STATE COLLEGE, Pa. — As camera flashes lit up Beaver Stadium, Joe Paterno got a ride to a victory celebration atop the broad arms and shoulders of two burly offensive linemen.
Career win No. 400 for Penn State's beloved coach will be remembered around Happy Valley for a long time.
Backup quarterback Matt McGloin threw for four scores, the defense pitched a second-half shutout and the Nittany Lions (6-3, 3-2 Big Ten) rallied from a three-touchdown deficit Saturday night to defeat Northwestern 35-21 and get the 83-year-old Paterno his latest milestone.
"They had me up there before I knew it. I was hoping they wouldn't to be very honest," Paterno said after a getting mobbed near the end zone by players, school officials and family including his wife, Sue. Linemen Chima Okoli and Eric Shrive were among the players who lifted a smiling Paterno off his feet.
"I would be dishonest if I told you it wasn't a moving night for me, and it was," Paterno said.
JoePa is the first major college coach to hit 400 victories, but he tried to keep things as low key as possible, even with many of the 100,000-plus fans chanting his name. He's always tried to keep the focus on his team and the game, no matter how much hype there might be around his career.
With backup tailback Stephfon Green proudly holding up a sign that read, "400. The Paterno Way," the coach ended his brief post-game speech to the blue-and-white denizens with remarks that got them even more fired up.
"People ask me why I've stayed here so long, and you know what, look around, look around," he said as the crowd roared. "Now that the celebration's over, let's go beat Ohio State!"
Only two other coaches have more wins. Eddie Robinson had 408 with FCS school Grambling State, while John Gagliardi had 476 entering the weekend with Division III St. John's, Minn.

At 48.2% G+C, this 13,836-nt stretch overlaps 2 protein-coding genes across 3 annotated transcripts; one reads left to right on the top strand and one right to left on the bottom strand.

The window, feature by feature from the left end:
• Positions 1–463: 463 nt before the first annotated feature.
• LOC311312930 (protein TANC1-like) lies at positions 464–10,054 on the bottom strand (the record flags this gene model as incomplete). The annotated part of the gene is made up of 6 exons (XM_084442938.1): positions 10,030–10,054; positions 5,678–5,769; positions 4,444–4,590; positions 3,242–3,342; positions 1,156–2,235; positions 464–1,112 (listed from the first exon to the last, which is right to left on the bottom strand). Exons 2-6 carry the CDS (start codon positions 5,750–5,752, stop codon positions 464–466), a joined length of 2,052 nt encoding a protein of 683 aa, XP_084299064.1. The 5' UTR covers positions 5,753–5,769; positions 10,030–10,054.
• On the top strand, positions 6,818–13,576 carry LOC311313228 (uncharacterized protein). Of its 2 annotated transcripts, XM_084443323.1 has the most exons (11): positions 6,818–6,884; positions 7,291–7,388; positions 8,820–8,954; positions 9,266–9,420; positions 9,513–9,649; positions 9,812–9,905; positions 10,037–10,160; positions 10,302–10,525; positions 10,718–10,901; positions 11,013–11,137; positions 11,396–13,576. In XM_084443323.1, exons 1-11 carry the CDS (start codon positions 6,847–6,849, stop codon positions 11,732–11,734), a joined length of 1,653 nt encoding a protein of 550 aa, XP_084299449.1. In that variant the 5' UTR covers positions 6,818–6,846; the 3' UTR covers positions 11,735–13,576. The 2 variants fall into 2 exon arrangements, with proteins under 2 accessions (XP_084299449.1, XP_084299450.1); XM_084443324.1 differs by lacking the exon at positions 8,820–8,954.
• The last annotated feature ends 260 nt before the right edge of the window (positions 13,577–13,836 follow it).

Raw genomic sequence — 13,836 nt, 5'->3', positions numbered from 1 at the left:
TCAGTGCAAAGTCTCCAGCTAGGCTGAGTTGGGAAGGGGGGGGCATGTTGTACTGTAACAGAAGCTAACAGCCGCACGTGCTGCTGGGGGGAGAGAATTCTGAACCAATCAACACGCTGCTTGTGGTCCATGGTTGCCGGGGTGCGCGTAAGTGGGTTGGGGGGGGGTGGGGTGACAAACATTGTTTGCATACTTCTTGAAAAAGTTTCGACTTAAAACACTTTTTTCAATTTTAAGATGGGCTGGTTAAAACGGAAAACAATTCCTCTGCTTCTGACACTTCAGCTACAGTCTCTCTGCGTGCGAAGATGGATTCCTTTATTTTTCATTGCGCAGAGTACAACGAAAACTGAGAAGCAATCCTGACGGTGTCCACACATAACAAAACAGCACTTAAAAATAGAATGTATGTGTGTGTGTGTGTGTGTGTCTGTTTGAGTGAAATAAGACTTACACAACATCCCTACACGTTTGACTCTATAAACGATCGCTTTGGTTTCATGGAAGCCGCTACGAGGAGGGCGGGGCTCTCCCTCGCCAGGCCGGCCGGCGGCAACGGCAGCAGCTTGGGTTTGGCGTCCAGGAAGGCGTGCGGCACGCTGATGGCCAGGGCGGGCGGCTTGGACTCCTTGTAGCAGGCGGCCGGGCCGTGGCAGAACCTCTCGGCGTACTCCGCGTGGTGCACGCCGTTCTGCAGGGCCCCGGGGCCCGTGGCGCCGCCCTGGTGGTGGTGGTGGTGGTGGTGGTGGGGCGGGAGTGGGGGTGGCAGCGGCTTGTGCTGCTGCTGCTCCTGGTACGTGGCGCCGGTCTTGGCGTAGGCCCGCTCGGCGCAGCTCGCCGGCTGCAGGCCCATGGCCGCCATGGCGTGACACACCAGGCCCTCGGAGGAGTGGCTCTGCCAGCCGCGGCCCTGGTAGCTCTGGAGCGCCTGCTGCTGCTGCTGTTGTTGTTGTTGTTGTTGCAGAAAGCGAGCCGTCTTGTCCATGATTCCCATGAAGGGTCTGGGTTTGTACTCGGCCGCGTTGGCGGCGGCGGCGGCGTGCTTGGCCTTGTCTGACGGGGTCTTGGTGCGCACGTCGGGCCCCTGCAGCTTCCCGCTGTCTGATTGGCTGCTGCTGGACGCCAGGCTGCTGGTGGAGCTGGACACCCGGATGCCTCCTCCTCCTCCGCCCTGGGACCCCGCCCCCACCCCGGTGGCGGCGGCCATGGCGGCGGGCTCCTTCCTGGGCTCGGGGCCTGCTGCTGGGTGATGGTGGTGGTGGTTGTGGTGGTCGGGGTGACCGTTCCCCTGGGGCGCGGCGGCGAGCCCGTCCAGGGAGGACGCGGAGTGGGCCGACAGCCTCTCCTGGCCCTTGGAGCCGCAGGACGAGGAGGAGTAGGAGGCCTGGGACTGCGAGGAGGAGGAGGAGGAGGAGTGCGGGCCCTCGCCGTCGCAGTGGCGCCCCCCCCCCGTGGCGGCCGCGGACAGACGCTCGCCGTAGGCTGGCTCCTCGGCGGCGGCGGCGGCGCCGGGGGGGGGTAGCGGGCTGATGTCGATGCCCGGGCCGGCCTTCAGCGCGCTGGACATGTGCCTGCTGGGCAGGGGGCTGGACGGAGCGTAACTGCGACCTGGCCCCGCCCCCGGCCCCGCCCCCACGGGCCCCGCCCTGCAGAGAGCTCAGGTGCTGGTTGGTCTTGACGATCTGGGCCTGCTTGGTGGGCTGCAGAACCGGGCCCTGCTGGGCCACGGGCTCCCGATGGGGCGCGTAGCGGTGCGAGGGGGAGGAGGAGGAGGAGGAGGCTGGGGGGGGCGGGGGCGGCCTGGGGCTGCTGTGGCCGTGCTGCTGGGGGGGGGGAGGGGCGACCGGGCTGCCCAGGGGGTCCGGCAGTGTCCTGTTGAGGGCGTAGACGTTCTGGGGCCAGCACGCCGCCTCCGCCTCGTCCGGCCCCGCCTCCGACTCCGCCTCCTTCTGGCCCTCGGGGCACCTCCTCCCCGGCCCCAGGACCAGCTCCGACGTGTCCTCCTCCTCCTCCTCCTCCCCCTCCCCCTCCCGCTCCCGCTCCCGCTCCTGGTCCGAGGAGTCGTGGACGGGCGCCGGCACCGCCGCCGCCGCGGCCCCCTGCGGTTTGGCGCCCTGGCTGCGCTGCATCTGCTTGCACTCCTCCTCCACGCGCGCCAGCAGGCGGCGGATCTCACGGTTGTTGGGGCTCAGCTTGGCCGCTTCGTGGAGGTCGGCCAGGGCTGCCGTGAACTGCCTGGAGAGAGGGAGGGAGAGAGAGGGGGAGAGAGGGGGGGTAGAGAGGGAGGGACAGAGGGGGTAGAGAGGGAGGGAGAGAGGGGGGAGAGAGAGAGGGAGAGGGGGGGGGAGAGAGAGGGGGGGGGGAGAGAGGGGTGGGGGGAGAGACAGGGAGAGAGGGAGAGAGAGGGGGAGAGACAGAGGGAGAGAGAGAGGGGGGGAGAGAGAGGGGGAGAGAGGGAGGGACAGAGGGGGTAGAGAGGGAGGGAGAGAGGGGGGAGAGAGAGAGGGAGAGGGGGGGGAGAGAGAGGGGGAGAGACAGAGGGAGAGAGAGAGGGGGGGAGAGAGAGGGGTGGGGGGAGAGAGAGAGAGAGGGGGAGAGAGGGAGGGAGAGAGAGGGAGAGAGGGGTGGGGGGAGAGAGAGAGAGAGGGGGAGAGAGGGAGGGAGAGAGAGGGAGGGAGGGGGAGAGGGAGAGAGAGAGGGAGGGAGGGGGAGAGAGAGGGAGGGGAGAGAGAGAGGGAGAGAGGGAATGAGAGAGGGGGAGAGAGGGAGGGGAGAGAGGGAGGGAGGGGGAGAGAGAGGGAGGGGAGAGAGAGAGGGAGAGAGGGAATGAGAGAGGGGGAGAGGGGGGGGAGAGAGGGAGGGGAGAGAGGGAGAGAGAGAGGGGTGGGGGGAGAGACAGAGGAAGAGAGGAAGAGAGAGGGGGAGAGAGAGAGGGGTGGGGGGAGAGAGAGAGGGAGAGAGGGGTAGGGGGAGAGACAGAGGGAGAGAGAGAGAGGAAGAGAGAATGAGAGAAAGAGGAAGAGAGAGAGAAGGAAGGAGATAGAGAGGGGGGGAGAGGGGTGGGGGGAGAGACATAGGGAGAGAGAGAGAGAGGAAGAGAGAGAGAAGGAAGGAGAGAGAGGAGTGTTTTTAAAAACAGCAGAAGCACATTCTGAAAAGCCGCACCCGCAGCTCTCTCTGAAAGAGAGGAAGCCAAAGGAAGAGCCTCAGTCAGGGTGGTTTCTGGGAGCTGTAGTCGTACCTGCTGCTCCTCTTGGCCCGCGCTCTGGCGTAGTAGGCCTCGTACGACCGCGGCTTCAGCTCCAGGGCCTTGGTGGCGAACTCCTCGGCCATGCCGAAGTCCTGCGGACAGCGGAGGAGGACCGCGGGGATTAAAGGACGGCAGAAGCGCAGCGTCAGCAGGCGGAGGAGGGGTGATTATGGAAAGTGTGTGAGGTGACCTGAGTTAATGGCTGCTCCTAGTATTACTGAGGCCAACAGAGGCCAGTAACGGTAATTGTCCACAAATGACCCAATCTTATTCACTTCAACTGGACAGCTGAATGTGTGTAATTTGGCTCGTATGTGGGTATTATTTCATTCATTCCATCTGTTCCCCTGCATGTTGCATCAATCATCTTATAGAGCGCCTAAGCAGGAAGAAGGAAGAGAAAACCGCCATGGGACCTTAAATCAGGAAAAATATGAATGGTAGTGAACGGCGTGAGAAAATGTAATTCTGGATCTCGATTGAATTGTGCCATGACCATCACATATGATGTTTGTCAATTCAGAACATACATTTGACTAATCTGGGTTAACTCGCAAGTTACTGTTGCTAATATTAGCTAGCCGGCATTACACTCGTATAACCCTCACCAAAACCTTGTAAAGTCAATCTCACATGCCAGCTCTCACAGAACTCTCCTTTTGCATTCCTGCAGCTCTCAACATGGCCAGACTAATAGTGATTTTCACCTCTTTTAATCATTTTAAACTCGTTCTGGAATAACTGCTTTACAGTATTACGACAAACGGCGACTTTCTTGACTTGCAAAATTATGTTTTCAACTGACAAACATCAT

The festivities looked like they would be put on hold after a dreary first half for the Nittany Lions, and dual-threat Wildcats quarterback Dan Persa did his best to play spoiler.
He sliced through the defense for 109 yards on 25 carries and touchdown runs of 6 and 4 yards in the first half. He was also 16-of-25 passing for 201 yards, including a throw caught with one hand by leaping tight end Drake Dunsmore in the back of the end zone for a 21-0 lead late in the half for Northwestern (6-3, 2-3).
It turned out to be Northwestern's last big play, and Penn State dominated from there.
After a so-so start, McGloin re-energized the team with a two-minute drill that ended with a 7-yard touchdown catch by Brett Brackett with 3 seconds left in the half to cut the deficit to 21-7.
McGloin threw two more touchdown passes in the third quarter against a shell-shocked Northwestern defense before freshman tailback Silas Redd put Penn State up for good with a 4-yard scoring run with 1:31 left in the quarter.
"We lost momentum. They played with a little bit more of a chip on their shoulder," Wildcats coach Pat Fitzgerald said. "We've got to fix our attitude and be able to seize momentum back and put our guys in position to do that."
As if enough history wasn't already being made at raucous Beaver Stadium, the win also matched the biggest come-from-behind victory under Paterno. In 1994, the Nittany Lions also rallied from 21 down to beat Illinois.
Freshman Rob Bolden started for the first time since getting knocked out of the Minnesota game two weeks ago with a concussion, but was pulled after fumbling the ball away on a sack on his second series.
Enter McGloin, the scrappy former walk-on who finished 18-of-29 passing for 225 yards. Paterno said afterward that Bolden wasn't hurt.
Northwestern had a last gasp when Persa drove the offense to the Penn State 9 with 8:13 left but he threw an incompletion into the end zone on fourth down. Linebacker Michael Mauti led a furious second-half defensive charge to contain the dual-threat quarterback.
Chants of "Joe Paterno! Joe Paterno!" echoed through the stands with 6:30 left and Penn State up comfortably by two touchdowns. With fans furiously clicking away at their cameras, Paterno stood idly by on the sideline, hands in his gray Penn State parka, not paying much attention to all the ruckus.
Even Sue Paterno was trying to not to make a big deal about the milestone this week. The Paternos' son and quarterback coach Jay Paterno said the whole family initially planned not to attend.
"Mom, I hate to tell you, but it's kind of a big deal. 400 wins really hasn't been done at this level," he said in relaying the conversation before tearing up.
The boss, in the meantime, was more impressed by how his team won.
"To see them come back the way they came back," JoePa said, "really, it sounds phony, but really it was more important to me than whether it was 350 wins or 400 wins."
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